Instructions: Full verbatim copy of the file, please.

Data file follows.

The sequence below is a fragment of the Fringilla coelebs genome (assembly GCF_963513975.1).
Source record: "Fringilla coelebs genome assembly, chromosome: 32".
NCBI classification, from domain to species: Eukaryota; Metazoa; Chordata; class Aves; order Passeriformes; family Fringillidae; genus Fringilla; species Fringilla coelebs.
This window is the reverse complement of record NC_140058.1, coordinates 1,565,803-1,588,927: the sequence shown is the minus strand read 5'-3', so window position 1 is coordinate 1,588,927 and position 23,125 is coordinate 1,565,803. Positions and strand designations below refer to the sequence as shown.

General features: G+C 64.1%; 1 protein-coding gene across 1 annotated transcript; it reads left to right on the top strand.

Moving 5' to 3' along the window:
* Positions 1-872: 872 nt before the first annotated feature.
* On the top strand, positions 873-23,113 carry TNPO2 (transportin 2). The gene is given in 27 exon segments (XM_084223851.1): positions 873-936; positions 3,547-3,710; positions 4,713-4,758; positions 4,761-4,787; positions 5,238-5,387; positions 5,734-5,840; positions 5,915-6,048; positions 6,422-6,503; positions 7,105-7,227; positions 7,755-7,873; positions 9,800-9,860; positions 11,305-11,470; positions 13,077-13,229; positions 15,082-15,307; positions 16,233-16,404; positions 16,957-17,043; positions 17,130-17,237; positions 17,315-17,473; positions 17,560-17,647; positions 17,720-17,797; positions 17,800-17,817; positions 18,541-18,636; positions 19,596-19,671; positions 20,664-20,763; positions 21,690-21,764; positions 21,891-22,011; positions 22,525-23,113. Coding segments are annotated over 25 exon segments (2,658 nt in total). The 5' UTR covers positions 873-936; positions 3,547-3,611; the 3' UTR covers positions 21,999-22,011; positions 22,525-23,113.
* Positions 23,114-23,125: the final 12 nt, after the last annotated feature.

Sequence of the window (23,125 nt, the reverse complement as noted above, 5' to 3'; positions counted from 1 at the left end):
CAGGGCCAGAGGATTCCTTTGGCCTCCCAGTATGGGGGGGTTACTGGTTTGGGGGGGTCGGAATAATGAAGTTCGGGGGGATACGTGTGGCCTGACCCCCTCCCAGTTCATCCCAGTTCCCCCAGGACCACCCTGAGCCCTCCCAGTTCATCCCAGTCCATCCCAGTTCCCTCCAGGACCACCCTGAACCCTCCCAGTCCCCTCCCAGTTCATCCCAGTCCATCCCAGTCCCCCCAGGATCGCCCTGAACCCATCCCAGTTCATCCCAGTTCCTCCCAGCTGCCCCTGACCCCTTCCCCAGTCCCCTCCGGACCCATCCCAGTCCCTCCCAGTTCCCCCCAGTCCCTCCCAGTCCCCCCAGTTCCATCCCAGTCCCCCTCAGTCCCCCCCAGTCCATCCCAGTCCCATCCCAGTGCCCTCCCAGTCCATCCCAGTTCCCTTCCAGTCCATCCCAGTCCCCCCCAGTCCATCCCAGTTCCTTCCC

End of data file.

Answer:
The sequence below is a fragment of the Fringilla coelebs genome (assembly GCF_963513975.1).
Source record: "Fringilla coelebs genome assembly, chromosome: 32".
NCBI classification, from domain to species: Eukaryota; Metazoa; Chordata; class Aves; order Passeriformes; family Fringillidae; genus Fringilla; species Fringilla coelebs.
This window is the reverse complement of record NC_140058.1, coordinates 1,565,803-1,588,927: the sequence shown is the minus strand read 5'-3', so window position 1 is coordinate 1,588,927 and position 23,125 is coordinate 1,565,803. Positions and strand designations below refer to the sequence as shown.

General features: G+C 64.1%; 1 protein-coding gene across 1 annotated transcript; it reads left to right on the top strand.

Moving 5' to 3' along the window:
* Positions 1-872: 872 nt before the first annotated feature.
* On the top strand, positions 873-23,113 carry TNPO2 (transportin 2). The gene is given in 27 exon segments (XM_084223851.1): positions 873-936; positions 3,547-3,710; positions 4,713-4,758; positions 4,761-4,787; positions 5,238-5,387; positions 5,734-5,840; positions 5,915-6,048; positions 6,422-6,503; positions 7,105-7,227; positions 7,755-7,873; positions 9,800-9,860; positions 11,305-11,470; positions 13,077-13,229; positions 15,082-15,307; positions 16,233-16,404; positions 16,957-17,043; positions 17,130-17,237; positions 17,315-17,473; positions 17,560-17,647; positions 17,720-17,797; positions 17,800-17,817; positions 18,541-18,636; positions 19,596-19,671; positions 20,664-20,763; positions 21,690-21,764; positions 21,891-22,011; positions 22,525-23,113. Coding segments are annotated over 25 exon segments (2,658 nt in total). The 5' UTR covers positions 873-936; positions 3,547-3,611; the 3' UTR covers positions 21,999-22,011; positions 22,525-23,113.
* Positions 23,114-23,125: the final 12 nt, after the last annotated feature.

Sequence of the window (23,125 nt, the reverse complement as noted above, 5' to 3'; positions counted from 1 at the left end):
CAGGGCCAGAGGATTCCTTTGGCCTCCCAGTATGGGGGGGTTACTGGTTTGGGGGGGTCGGAATAATGAAGTTCGGGGGGATACGTGTGGCCTGACCCCCTCCCAGTTCATCCCAGTTCCCCCAGGACCACCCTGAGCCCTCCCAGTTCATCCCAGTCCATCCCAGTTCCCTCCAGGACCACCCTGAACCCTCCCAGTCCCCTCCCAGTTCATCCCAGTCCATCCCAGTCCCCCCAGGATCGCCCTGAACCCATCCCAGTTCATCCCAGTTCCTCCCAGCTGCCCCTGACCCCTTCCCCAGTCCCCTCCGGACCCATCCCAGTCCCTCCCAGTTCCCCCCAGTCCCTCCCAGTCCCCCCAGTTCCATCCCAGTCCCCCTCAGTCCCCCCCAGTCCATCCCAGTCCCATCCCAGTGCCCTCCCAGTCCATCCCAGTTCCCTTCCAGTCCATCCCAGTCCCCCCCAGTCCATCCCAGTTCCTTCCC